6. You blow it on the weekends – Having some treats now and then is fine, but if you find you do very well during the week only to eat yourself silly on the weekends, you may be hurting your weight loss goals.
- Avoid a free-for-all weekend. Instead, choose one or two treats to enjoy and continue eating healthy the rest of the time.
- Avoid rewarding yourself with food. If you’ve been eating healthy all week, it’s natural to want to reward yourself with a yummy treat. Instead of food, reward yourself with a calorie-free treat–a trip to the movies, a massage or a new pair of shoes.
- Keep moving. If you like to rest on the weekends, why not make your rests more active? Spend time taking a long walk with your family or tossing a football in the backyard.
7. You haven’t given yourself enough time to see results – While experts generally recommend losing 1-2 pounds a week, most of us probably don’t get that close. Remember: to lose one pound, you have to create a 500-calorie deficit every day for a week. Give your body time to respond to what you’re doing. It may be weeks or months before you see significant changes so don’t freak out if you’re not seeing results after only a few weeks. Being patient and taking it one day at a time will allow you to enjoy the journey instead of focusing on the destination.
8. You have a medical condition – Some medical conditions and medications can contribute to weight gain. While not everyone will find this to be true, it’s important to explore every avenue if you’re genuinely following an exercise program and a clean diet and still not losing weight. You should get a diagnosis from a professional in order to determine whether your weight problems are medically-related.
9. You’ve hit a plateau – Almost everyone reaches a weight loss plateau at some point. As your body adapts to your workouts, it becomes more efficient at it and, therefore, doesn’t expend as many calories doing it. You may find that after your initial weight loss, your progress will slow down and eventually stop. Some common reasons for plateaus include:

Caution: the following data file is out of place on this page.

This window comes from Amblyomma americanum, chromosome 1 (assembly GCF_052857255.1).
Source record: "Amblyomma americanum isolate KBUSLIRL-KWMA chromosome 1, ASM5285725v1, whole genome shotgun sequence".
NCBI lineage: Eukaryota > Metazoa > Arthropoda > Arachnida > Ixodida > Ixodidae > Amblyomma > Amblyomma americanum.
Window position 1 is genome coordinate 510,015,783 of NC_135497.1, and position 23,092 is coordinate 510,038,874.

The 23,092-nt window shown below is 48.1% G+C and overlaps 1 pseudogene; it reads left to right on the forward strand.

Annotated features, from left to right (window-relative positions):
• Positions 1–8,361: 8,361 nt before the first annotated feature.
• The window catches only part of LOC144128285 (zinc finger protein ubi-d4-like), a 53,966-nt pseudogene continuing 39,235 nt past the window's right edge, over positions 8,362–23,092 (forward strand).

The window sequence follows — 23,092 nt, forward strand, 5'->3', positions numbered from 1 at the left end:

- Doing the same workouts over and over. Your body needs to be challenged to progress, so make sure you’re changing some part of your program every 4-6 weeks.
- Not eating enough calories. If your body doesn’t have enough fuel to sustain your level of activity, you can actually stop losing weight.
- Overtraining. If you exercise too much, the body sometimes responds by decreasing the amount of calories you burn during the rest of your day.
Learn more about whether you’ve hit a plateau by keeping an exercise calendar and tracking your workouts, how often you change them and whether you’re working too hard or need to boost your intensity.
10. You don’t need to lose weight – Despite what you hear on the news or read in popular magazines, not all of us need to lose weight. In fact, many of us have unrealistic ideas of what a healthy weight and body shape is. We all have different shapes and, though we can make changes to our bodies, we can only improve on the bodies we have–not turn them into someone else’s body.
Source: By Paige Waehner, About.com Guide March 18, 2010